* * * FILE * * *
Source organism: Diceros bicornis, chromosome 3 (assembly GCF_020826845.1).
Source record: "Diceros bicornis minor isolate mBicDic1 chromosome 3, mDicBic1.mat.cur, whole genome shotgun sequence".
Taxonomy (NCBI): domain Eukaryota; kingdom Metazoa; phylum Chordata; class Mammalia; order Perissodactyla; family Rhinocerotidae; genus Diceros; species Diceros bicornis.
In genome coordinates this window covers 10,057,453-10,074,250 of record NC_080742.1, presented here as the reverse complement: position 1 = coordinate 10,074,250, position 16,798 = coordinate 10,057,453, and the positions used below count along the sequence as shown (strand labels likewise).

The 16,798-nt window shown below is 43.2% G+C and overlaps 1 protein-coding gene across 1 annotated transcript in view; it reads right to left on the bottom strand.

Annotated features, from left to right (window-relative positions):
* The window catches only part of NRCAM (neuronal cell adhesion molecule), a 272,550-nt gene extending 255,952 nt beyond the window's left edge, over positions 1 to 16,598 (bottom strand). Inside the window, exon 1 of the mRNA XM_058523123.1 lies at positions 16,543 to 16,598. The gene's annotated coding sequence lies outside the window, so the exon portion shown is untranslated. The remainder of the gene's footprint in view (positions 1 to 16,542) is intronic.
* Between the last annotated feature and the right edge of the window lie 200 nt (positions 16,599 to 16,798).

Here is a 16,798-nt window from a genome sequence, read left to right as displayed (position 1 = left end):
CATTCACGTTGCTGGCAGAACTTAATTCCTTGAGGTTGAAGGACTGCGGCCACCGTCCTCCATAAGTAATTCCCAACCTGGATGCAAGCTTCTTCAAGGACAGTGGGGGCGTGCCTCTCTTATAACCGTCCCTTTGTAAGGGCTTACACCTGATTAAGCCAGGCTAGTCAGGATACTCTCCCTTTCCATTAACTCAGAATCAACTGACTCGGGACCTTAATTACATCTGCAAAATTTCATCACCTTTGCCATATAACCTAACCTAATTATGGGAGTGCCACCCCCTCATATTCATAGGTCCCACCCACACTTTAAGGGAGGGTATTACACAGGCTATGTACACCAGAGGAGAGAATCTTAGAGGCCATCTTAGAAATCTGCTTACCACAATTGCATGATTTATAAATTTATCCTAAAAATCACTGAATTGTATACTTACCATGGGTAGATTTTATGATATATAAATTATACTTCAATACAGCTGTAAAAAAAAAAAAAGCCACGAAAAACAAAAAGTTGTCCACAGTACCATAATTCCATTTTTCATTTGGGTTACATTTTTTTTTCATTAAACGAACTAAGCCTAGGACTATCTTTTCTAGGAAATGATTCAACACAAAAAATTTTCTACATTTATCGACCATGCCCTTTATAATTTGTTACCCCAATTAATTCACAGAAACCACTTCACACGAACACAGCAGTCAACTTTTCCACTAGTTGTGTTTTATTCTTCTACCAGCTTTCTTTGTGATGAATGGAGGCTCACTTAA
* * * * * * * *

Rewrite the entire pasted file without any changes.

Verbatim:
Source organism: Diceros bicornis, chromosome 3 (assembly GCF_020826845.1).
Source record: "Diceros bicornis minor isolate mBicDic1 chromosome 3, mDicBic1.mat.cur, whole genome shotgun sequence".
Taxonomy (NCBI): domain Eukaryota; kingdom Metazoa; phylum Chordata; class Mammalia; order Perissodactyla; family Rhinocerotidae; genus Diceros; species Diceros bicornis.
In genome coordinates this window covers 10,057,453-10,074,250 of record NC_080742.1, presented here as the reverse complement: position 1 = coordinate 10,074,250, position 16,798 = coordinate 10,057,453, and the positions used below count along the sequence as shown (strand labels likewise).

The 16,798-nt window shown below is 43.2% G+C and overlaps 1 protein-coding gene across 1 annotated transcript in view; it reads right to left on the bottom strand.

Annotated features, from left to right (window-relative positions):
* The window catches only part of NRCAM (neuronal cell adhesion molecule), a 272,550-nt gene extending 255,952 nt beyond the window's left edge, over positions 1 to 16,598 (bottom strand). Inside the window, exon 1 of the mRNA XM_058523123.1 lies at positions 16,543 to 16,598. The gene's annotated coding sequence lies outside the window, so the exon portion shown is untranslated. The remainder of the gene's footprint in view (positions 1 to 16,542) is intronic.
* Between the last annotated feature and the right edge of the window lie 200 nt (positions 16,599 to 16,798).

Here is a 16,798-nt window from a genome sequence, read left to right as displayed (position 1 = left end):
CATTCACGTTGCTGGCAGAACTTAATTCCTTGAGGTTGAAGGACTGCGGCCACCGTCCTCCATAAGTAATTCCCAACCTGGATGCAAGCTTCTTCAAGGACAGTGGGGGCGTGCCTCTCTTATAACCGTCCCTTTGTAAGGGCTTACACCTGATTAAGCCAGGCTAGTCAGGATACTCTCCCTTTCCATTAACTCAGAATCAACTGACTCGGGACCTTAATTACATCTGCAAAATTTCATCACCTTTGCCATATAACCTAACCTAATTATGGGAGTGCCACCCCCTCATATTCATAGGTCCCACCCACACTTTAAGGGAGGGTATTACACAGGCTATGTACACCAGAGGAGAGAATCTTAGAGGCCATCTTAGAAATCTGCTTACCACAATTGCATGATTTATAAATTTATCCTAAAAATCACTGAATTGTATACTTACCATGGGTAGATTTTATGATATATAAATTATACTTCAATACAGCTGTAAAAAAAAAAAAAGCCACGAAAAACAAAAAGTTGTCCACAGTACCATAATTCCATTTTTCATTTGGGTTACATTTTTTTTTCATTAAACGAACTAAGCCTAGGACTATCTTTTCTAGGAAATGATTCAACACAAAAAATTTTCTACATTTATCGACCATGCCCTTTATAATTTGTTACCCCAATTAATTCACAGAAACCACTTCACACGAACACAGCAGTCAACTTTTCCACTAGTTGTGTTTTATTCTTCTACCAGCTTTCTTTGTGATGAATGGAGGCTCACTTAA